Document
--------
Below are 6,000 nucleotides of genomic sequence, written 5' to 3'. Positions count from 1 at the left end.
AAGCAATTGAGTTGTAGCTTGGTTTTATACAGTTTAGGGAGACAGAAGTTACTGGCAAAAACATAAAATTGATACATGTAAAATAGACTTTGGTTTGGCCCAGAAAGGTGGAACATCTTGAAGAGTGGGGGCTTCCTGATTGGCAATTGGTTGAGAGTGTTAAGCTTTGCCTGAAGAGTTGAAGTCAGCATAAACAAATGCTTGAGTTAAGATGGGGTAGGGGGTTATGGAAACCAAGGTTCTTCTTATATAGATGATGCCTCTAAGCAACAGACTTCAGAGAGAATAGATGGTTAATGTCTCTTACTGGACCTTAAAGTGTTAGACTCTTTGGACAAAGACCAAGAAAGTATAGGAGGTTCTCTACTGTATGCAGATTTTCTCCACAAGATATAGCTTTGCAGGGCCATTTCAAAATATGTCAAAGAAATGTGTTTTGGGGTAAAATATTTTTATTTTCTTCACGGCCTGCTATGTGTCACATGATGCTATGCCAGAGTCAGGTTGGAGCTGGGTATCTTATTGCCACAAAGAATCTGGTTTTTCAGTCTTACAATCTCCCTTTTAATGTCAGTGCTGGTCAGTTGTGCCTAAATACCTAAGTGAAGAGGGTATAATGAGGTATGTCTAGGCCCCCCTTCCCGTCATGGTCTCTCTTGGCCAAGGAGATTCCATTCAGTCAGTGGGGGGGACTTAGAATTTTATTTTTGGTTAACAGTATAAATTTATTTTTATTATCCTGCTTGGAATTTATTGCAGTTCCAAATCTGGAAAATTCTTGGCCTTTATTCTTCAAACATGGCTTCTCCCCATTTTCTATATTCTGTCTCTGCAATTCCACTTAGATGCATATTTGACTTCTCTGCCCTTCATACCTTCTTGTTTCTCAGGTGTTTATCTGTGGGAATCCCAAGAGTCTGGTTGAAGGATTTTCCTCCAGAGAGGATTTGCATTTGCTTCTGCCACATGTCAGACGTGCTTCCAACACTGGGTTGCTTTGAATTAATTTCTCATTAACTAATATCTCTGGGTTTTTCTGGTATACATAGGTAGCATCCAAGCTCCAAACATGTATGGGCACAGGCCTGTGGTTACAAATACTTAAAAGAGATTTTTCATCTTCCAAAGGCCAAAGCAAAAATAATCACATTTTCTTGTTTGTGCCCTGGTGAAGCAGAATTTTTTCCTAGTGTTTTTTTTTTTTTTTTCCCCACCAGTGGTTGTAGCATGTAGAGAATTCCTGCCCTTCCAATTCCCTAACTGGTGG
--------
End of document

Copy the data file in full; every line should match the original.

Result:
Below are 6,000 nucleotides of genomic sequence, written 5' to 3'. Positions count from 1 at the left end.
AAGCAATTGAGTTGTAGCTTGGTTTTATACAGTTTAGGGAGACAGAAGTTACTGGCAAAAACATAAAATTGATACATGTAAAATAGACTTTGGTTTGGCCCAGAAAGGTGGAACATCTTGAAGAGTGGGGGCTTCCTGATTGGCAATTGGTTGAGAGTGTTAAGCTTTGCCTGAAGAGTTGAAGTCAGCATAAACAAATGCTTGAGTTAAGATGGGGTAGGGGGTTATGGAAACCAAGGTTCTTCTTATATAGATGATGCCTCTAAGCAACAGACTTCAGAGAGAATAGATGGTTAATGTCTCTTACTGGACCTTAAAGTGTTAGACTCTTTGGACAAAGACCAAGAAAGTATAGGAGGTTCTCTACTGTATGCAGATTTTCTCCACAAGATATAGCTTTGCAGGGCCATTTCAAAATATGTCAAAGAAATGTGTTTTGGGGTAAAATATTTTTATTTTCTTCACGGCCTGCTATGTGTCACATGATGCTATGCCAGAGTCAGGTTGGAGCTGGGTATCTTATTGCCACAAAGAATCTGGTTTTTCAGTCTTACAATCTCCCTTTTAATGTCAGTGCTGGTCAGTTGTGCCTAAATACCTAAGTGAAGAGGGTATAATGAGGTATGTCTAGGCCCCCCTTCCCGTCATGGTCTCTCTTGGCCAAGGAGATTCCATTCAGTCAGTGGGGGGGACTTAGAATTTTATTTTTGGTTAACAGTATAAATTTATTTTTATTATCCTGCTTGGAATTTATTGCAGTTCCAAATCTGGAAAATTCTTGGCCTTTATTCTTCAAACATGGCTTCTCCCCATTTTCTATATTCTGTCTCTGCAATTCCACTTAGATGCATATTTGACTTCTCTGCCCTTCATACCTTCTTGTTTCTCAGGTGTTTATCTGTGGGAATCCCAAGAGTCTGGTTGAAGGATTTTCCTCCAGAGAGGATTTGCATTTGCTTCTGCCACATGTCAGACGTGCTTCCAACACTGGGTTGCTTTGAATTAATTTCTCATTAACTAATATCTCTGGGTTTTTCTGGTATACATAGGTAGCATCCAAGCTCCAAACATGTATGGGCACAGGCCTGTGGTTACAAATACTTAAAAGAGATTTTTCATCTTCCAAAGGCCAAAGCAAAAATAATCACATTTTCTTGTTTGTGCCCTGGTGAAGCAGAATTTTTTCCTAGTGTTTTTTTTTTTTTTTTCCCCACCAGTGGTTGTAGCATGTAGAGAATTCCTGCCCTTCCAATTCCCTAACTGGTGG